Moreover, as Baer argued in Time magazine, in three decades of external operations in many countries, the IRGC fingerprints or money transfers were never traced back to Iran, but that Iran has always “enjoyed plausible deniability.” Baer further told CNN that, “it would be completely uncharacteristic for Iran to be caught red-handed.”
Therefore, such sloppy behavior through traceable money transfers and phone intercepts is simply not credible. It appears to be a deliberate attempt to leave behind as many clues as possible to pin this alleged egregious act on Iran.
5) Another hole in this puzzle concerns the possible motive Iran could have by sponsoring such a provocative act. Strategically, Iran has never been stronger in the region. It has been the greatest beneficiary of the U.S. debacle in Iraq and its difficulty in Afghanistan. Furthermore, despite the successive international sanctions imposed on Iran, its nuclear and other military programs have been progressing at an increasingly steady pace, while asserting a growing and dominant role in the region.
Hillary Mann Leverett, an adviser on Iran in former President George W. Bush's administration, told CNN that this act made no sense, and contradicted Iran’s national security strategy. She stated, “There's no benefit; there's no payoff in them pursuing this kind of hit against Adel Al-Jubeir. And it runs contrary to their entire national security strategy.”
If Iran wanted to punish Saudi Arabia it had a plenty of targets in the region, including in Saudi Arabia itself, Iraq, Afghanistan, or the Persian Gulf region in general. If it wanted to target a diplomat, the worst choice would be on U.S. soil where such an act would be easily uncovered and would not go unpunished. It is not clear why Iran would even target a small functionary of the Saudi diplomatic core. Al-Jubeir is neither royalty nor a significant player in Saudi Arabia’s foreign policy.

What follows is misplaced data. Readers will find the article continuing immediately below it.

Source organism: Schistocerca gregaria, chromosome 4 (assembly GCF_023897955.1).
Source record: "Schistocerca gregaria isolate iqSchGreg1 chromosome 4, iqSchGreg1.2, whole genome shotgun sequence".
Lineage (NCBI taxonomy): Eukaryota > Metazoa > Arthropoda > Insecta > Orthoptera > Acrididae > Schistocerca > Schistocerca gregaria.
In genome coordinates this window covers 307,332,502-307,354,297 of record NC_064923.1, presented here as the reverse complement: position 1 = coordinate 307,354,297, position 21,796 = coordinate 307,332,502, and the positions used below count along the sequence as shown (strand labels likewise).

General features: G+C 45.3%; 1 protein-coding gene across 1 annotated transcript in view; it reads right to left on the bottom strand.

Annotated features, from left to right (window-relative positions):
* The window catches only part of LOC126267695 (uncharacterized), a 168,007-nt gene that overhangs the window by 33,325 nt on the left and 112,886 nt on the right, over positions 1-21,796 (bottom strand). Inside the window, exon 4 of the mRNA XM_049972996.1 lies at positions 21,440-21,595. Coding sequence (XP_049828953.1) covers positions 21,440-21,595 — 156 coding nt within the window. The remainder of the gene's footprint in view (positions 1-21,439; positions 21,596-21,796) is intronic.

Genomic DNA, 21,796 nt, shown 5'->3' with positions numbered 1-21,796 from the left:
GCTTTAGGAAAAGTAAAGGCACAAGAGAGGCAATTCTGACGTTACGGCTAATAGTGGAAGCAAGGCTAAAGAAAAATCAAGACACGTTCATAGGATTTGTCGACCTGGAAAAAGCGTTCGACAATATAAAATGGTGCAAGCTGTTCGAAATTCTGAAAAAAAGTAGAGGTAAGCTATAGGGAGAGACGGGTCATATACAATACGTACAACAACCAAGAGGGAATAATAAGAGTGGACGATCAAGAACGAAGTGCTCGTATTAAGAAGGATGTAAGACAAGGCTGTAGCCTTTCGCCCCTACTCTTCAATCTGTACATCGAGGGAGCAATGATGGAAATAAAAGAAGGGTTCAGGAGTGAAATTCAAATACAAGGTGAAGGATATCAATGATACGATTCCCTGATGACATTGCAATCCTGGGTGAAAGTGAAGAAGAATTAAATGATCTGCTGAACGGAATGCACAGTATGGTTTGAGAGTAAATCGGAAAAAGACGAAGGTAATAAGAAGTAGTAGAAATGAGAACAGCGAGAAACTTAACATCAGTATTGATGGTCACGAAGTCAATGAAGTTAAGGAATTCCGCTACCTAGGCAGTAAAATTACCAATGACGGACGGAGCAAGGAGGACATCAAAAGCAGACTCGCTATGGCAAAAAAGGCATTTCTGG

Since at least 2003, the Iranian national security strategy has been to de-escalate regional tensions and avoid any confrontation with the U.S. or its regional allies, especially Saudi Arabia. It has been in the middle of unprecedented build-up of its military power, especially its navy, nuclear power, and long-range missile programs. Experts believe that it needs at least five more quiet years to finish this phase of its build-up.
6) Ironically, in 2004 the U.S. uncovered an alleged assassination plot by another U.S. national against King Abdullah of Saudi Arabia himself, not his ambassador. In that plot, the U.S. asserted that it confiscated more than $340,000 payoff from former Libyan leader Muammar Gaddhafi for the killing of the Saudi monarch.
The Bush and Blair administrations, which were in bed with Gaddhafi at the time, negotiating the surrender of his nuclear programs, did not threaten or impose any sanctions on the former Libyan regime because of the plot. Although the U.S. sentenced the alleged U.S. conspirator to 23 years in prison, the Saudi king pardoned the alleged assassin who was arrested in Saudi Arabia.
However, this time the reaction by the U.S. and Saudi Arabia was not only swift and harsh, but threatening and escalating.